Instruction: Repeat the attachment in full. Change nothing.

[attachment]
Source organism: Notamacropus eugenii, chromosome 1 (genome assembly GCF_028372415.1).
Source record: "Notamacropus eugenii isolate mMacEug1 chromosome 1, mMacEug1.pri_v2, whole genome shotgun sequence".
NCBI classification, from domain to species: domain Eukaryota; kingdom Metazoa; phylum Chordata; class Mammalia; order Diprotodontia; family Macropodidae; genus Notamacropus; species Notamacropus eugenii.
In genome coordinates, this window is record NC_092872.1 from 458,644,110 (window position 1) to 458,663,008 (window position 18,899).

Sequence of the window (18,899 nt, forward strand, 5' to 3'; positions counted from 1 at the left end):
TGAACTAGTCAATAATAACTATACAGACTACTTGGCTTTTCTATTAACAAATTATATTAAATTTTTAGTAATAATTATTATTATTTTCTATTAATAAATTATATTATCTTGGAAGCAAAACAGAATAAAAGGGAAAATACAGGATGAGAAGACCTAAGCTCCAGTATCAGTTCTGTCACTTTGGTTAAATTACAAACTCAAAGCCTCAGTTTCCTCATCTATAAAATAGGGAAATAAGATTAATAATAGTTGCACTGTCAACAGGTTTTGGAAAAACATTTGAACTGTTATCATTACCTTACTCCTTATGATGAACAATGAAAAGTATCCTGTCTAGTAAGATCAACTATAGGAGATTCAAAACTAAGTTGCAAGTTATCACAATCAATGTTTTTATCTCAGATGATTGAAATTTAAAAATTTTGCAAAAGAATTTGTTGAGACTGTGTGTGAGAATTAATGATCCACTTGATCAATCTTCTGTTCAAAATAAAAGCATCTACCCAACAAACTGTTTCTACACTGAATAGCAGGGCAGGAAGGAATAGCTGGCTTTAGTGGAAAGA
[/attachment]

Source organism: Notamacropus eugenii, chromosome 1 (genome assembly GCF_028372415.1).
Source record: "Notamacropus eugenii isolate mMacEug1 chromosome 1, mMacEug1.pri_v2, whole genome shotgun sequence".
NCBI classification, from domain to species: domain Eukaryota; kingdom Metazoa; phylum Chordata; class Mammalia; order Diprotodontia; family Macropodidae; genus Notamacropus; species Notamacropus eugenii.
In genome coordinates, this window is record NC_092872.1 from 458,644,110 (window position 1) to 458,663,008 (window position 18,899).

Sequence of the window (18,899 nt, forward strand, 5' to 3'; positions counted from 1 at the left end):
TGAACTAGTCAATAATAACTATACAGACTACTTGGCTTTTCTATTAACAAATTATATTAAATTTTTAGTAATAATTATTATTATTTTCTATTAATAAATTATATTATCTTGGAAGCAAAACAGAATAAAAGGGAAAATACAGGATGAGAAGACCTAAGCTCCAGTATCAGTTCTGTCACTTTGGTTAAATTACAAACTCAAAGCCTCAGTTTCCTCATCTATAAAATAGGGAAATAAGATTAATAATAGTTGCACTGTCAACAGGTTTTGGAAAAACATTTGAACTGTTATCATTACCTTACTCCTTATGATGAACAATGAAAAGTATCCTGTCTAGTAAGATCAACTATAGGAGATTCAAAACTAAGTTGCAAGTTATCACAATCAATGTTTTTATCTCAGATGATTGAAATTTAAAAATTTTGCAAAAGAATTTGTTGAGACTGTGTGTGAGAATTAATGATCCACTTGATCAATCTTCTGTTCAAAATAAAAGCATCTACCCAACAAACTGTTTCTACACTGAATAGCAGGGCAGGAAGGAATAGCTGGCTTTAGTGGAAAGA